It should be suitably potent testimony when ten Nobel prize-winning economists and 400 other economists converge in opposition to Bush’s tax cut plan, precisely for the litany of reasons named above.

Describing the proposed tax plan, one of the aforementioned laureates, the prominent economist Joseph Stiglitz, said it best: “Seldom have so few gotten so much from so many.” The Bush plan is about as regressive as it can possibly be; were it entirely up to Bush, it would be exactly as regressive as it could possibly be. But Reagan’s legacy of trickle-down trickery from the 1980’s has been long discredited: cosseting the cosseted is bad economics. It just doesn’t work in the real world.

Well, on second thought, that depends on who you ask. According to Bloomberg News, while half of all taxpayers would receive $100 or less, and two thirds $500 or less, Bush himself would have saved $44,500 on his 2001 tax returns, and Cheney $326,555. It works just fine for them. But for working Americans, the only burden which the Bush plan relieves is the weight of their wallets.

And what of the deficit into which the Bush tax plan plunges us ever deeper? The administration confessed that the budget deficit may reach $455 billion this year, the highest in over a decade. But what about next year? $475 billion, they project. Let us not forget that the 2000 budget surplus was $236 billion. An avowed advocate of the “starve the beast” doctrine, Bush deemed the evaporation of the surplus as “incredibly good news.”

Good for whom? Who will suffer the long-term upshot of the choice to cut taxes, in a time of war and mounting deficits? Of course the draining of government surpluses means the cutback of the “Great Society” and “New Deal” apparatus that the Bush administration so often derides as wasteful: Social Security, Medicare, Medicaid. Put another way, the working Americans’ safety net in times of recession is being steadily drawn out from under them by the GOP. And this is aside from the phenomenon of vanishing funds—from public schools, police and fire departments, and so on—that his tax plan and supply-side policies incur. Of course, it matters little to Bush that the next generation will be saddled with debt, as the country pays dearly for his plan on the long term. For him, it’s another notch in the Republican belt.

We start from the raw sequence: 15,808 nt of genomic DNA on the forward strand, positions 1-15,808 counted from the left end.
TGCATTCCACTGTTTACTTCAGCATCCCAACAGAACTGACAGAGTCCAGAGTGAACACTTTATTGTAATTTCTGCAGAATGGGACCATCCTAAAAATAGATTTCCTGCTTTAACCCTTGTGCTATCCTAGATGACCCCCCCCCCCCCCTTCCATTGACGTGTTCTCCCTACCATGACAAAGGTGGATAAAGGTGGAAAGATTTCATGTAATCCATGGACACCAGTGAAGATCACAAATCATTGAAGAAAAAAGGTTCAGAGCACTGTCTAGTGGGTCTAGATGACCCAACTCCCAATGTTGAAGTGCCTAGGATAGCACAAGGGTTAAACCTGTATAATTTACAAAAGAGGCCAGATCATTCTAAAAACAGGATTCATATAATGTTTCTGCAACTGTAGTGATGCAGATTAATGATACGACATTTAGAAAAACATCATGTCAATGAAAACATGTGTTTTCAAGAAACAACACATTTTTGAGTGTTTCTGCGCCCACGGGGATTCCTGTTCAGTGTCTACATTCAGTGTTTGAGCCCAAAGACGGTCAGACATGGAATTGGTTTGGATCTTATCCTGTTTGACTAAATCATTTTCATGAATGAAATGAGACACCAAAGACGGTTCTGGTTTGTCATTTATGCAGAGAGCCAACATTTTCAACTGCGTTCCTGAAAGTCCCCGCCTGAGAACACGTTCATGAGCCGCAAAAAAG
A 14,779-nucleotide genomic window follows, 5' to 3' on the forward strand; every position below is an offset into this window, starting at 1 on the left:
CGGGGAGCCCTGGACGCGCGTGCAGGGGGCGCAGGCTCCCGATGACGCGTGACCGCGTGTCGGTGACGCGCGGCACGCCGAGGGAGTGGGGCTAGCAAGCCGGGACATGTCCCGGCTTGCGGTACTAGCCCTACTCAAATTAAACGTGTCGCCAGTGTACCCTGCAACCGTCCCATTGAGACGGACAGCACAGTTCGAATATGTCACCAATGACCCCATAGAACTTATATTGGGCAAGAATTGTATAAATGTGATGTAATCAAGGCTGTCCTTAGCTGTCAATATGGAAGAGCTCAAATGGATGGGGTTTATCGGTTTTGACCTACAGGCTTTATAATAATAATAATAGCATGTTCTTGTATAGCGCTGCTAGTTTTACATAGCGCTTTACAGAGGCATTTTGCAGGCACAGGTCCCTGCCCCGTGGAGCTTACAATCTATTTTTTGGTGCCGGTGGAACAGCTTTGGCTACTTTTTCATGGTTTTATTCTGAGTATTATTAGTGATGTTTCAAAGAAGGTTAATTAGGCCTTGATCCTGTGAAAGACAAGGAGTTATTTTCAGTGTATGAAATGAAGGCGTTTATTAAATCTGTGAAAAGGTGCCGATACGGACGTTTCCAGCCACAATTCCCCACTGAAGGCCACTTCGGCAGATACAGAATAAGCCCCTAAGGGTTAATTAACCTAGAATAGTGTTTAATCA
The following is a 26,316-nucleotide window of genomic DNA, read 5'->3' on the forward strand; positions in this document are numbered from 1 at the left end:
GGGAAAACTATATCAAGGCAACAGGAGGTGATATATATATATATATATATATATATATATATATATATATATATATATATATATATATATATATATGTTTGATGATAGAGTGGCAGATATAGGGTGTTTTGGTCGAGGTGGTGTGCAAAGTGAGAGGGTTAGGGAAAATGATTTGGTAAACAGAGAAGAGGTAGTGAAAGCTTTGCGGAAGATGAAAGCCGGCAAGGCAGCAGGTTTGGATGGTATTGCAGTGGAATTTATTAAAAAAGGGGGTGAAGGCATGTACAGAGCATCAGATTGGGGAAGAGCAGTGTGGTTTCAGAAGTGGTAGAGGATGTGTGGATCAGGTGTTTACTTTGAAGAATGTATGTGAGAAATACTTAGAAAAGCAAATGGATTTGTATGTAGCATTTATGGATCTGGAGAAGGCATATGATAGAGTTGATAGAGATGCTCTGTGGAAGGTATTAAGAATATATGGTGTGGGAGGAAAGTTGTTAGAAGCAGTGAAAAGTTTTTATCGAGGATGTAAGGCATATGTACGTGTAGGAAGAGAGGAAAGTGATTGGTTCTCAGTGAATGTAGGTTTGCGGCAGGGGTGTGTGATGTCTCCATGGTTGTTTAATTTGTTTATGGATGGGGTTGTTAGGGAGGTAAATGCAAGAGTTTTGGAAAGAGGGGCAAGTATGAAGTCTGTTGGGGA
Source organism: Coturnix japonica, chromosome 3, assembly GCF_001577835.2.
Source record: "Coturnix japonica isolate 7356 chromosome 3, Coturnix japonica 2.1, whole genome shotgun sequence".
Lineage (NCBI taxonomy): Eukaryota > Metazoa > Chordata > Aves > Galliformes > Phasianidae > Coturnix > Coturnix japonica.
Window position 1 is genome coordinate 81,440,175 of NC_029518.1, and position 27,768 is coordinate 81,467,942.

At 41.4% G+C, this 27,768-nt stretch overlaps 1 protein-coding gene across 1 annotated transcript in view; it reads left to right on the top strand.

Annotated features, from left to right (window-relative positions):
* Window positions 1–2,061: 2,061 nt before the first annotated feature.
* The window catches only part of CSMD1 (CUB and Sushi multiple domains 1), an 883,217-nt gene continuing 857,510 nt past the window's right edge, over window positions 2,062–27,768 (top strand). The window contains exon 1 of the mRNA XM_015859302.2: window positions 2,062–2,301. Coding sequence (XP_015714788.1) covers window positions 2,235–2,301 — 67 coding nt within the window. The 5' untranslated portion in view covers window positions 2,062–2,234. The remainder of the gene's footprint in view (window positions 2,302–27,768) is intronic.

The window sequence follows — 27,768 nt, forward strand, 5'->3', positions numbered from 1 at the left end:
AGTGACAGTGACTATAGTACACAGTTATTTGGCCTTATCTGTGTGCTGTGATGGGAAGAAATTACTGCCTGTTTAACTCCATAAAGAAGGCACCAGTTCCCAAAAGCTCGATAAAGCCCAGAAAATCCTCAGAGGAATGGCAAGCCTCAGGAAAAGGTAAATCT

The next President—Bush undeposed? Heaven forfend!—has at his disposal a broad array of reasons favoring the categorical repeal of Bush’s tax cuts. In sum, the tax cuts are indefensible, on moral and economic terms, as the foregoing demonstrates. Working Americans, the men and women who enable the healthy operation of our country at the elemental level, deserve—at least—as much attention from our government as the wealthy.

Still there are those so immodest and obstinate that they attempt to defend the indefensible, contra ten Nobel laureates, firing the incendiary rhetoric of “class warfare” at critics of Bush’s tax plan. Predictably, this rhetoric is fueled less by logic and empirical proof than by self-serving myths; crying “class warfare” provides a simple way to sidestep authentic argument—an escape route for Republicans.

Next time Bush and his brazen GOP apparatchiks hawk their faux-Keynesian snake oil, defer your sigh of relief, and reflect on the same question that our leaders consistently neglect: Is this the best thing for America as a whole, for the long term? If so, by all means, sigh away. If not, voice your dissent with all the fiery vigor it deserves, acting likewise at the ballot box.